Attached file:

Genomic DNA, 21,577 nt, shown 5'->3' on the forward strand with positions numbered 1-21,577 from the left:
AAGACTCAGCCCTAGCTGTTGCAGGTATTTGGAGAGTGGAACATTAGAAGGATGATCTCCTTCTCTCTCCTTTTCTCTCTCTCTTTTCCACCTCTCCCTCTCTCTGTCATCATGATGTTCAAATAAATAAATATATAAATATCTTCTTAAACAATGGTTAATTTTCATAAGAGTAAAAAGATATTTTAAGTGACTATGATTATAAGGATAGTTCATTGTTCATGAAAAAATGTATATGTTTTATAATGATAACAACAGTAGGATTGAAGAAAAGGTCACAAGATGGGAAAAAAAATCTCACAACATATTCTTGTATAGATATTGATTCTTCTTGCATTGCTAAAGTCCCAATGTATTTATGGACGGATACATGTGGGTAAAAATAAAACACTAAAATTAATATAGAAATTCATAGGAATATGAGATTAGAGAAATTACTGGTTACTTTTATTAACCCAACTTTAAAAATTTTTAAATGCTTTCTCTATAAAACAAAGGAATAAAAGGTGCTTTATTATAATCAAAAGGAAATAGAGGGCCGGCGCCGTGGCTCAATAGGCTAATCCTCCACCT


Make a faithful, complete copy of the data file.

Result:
Genomic DNA, 21,577 nt, shown 5'->3' on the forward strand with positions numbered 1-21,577 from the left:
AAGACTCAGCCCTAGCTGTTGCAGGTATTTGGAGAGTGGAACATTAGAAGGATGATCTCCTTCTCTCTCCTTTTCTCTCTCTCTTTTCCACCTCTCCCTCTCTCTGTCATCATGATGTTCAAATAAATAAATATATAAATATCTTCTTAAACAATGGTTAATTTTCATAAGAGTAAAAAGATATTTTAAGTGACTATGATTATAAGGATAGTTCATTGTTCATGAAAAAATGTATATGTTTTATAATGATAACAACAGTAGGATTGAAGAAAAGGTCACAAGATGGGAAAAAAAATCTCACAACATATTCTTGTATAGATATTGATTCTTCTTGCATTGCTAAAGTCCCAATGTATTTATGGACGGATACATGTGGGTAAAAATAAAACACTAAAATTAATATAGAAATTCATAGGAATATGAGATTAGAGAAATTACTGGTTACTTTTATTAACCCAACTTTAAAAATTTTTAAATGCTTTCTCTATAAAACAAAGGAATAAAAGGTGCTTTATTATAATCAAAAGGAAATAGAGGGCCGGCGCCGTGGCTCAATAGGCTAATCCTCCACCT